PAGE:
Middle-school bands, as well as high-school jazz combos and big bands, will be performing. They include Westfield High’s guitar combo and big band, Stone Middle’s band, Robinson Secondary’s two big bands and Chantilly’s two big bands.

“Each combo and band has different styles, and sometimes they play pieces never heard before, on top of the standard repertoire,” said Ross. “I’m as old as this jazz festival, so it’s a daunting task to run something that’s been around as long as I have.”

He said the event provides an opportunity for middle- and high-school students to “share a stage and play music for an appreciative audience. They also play for three, professional adjudicators and six to eight clinicians who provide feedback on their performances.”

In addition, each middle-school band and high-school band and combo will vie for first-, second- and third-place awards in their divisions. “The top three, high-school bands compete at the end of the day on Saturday in a battle of the bands to determine the jazz-festival champion,” said Ross. “Each of the three bands gets a trophy.”

Awards are also presented to outstanding soloists and rhythm-section players, and GMU gives scholarships to participate in its Summer Jazz Workshop. Chantilly High also awards three, $500 scholarships to outstanding senior musicians who plan on majoring in music in college.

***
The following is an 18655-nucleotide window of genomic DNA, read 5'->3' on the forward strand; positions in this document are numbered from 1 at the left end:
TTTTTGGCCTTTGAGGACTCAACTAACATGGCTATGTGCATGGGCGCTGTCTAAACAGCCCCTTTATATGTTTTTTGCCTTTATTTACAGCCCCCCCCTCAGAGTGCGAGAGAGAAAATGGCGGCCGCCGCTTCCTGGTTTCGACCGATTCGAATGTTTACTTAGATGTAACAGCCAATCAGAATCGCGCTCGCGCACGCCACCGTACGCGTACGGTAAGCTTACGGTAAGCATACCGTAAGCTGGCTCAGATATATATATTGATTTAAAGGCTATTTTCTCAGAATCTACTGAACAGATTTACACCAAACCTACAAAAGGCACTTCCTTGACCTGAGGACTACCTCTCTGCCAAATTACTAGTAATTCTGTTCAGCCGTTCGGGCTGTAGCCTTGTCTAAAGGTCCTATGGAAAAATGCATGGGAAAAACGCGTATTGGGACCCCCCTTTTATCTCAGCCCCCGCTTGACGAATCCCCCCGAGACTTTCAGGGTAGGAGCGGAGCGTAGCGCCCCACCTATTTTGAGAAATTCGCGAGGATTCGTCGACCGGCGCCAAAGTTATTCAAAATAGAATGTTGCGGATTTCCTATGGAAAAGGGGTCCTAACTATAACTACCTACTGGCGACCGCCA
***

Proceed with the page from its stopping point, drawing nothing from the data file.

They’re funded by donations from three Chantilly band alumni — Mark Brandt, Shaun Jurek and Nathan Panning — who perform together in a group called The Mark Brandt Trio. They also work as weekly clinicians with the Chantilly Jazz musicians as they gear up for this festival.

Besides the school bands, three feature acts with local ties will also perform:

  • Prelude, led by Centreville resident Dave Detwiler, a former Army Blues trumpeter who teaches music and still plays professionally;
  • The Alan Baylock Jazz Orchestra. Baylock lives in Centreville and is the arranger for the Air Force’s Airmen of Note and the artist in residence at Shenandoah University.
  • The National Jazz Workshop Invitational Big Band, directed by Matt Niess and including current, local high-school musicians.

Performing from Chantilly High are its two big bands, the Chantilly Jazz and Workshop Jazz, each with 18-25 musicians. Directed by Ross, the Chantilly Jazz is the school’s advanced jazz ensemble and will play several numbers. Said Ross: “We’re doing a set that’s old, new, borrowed and blue.”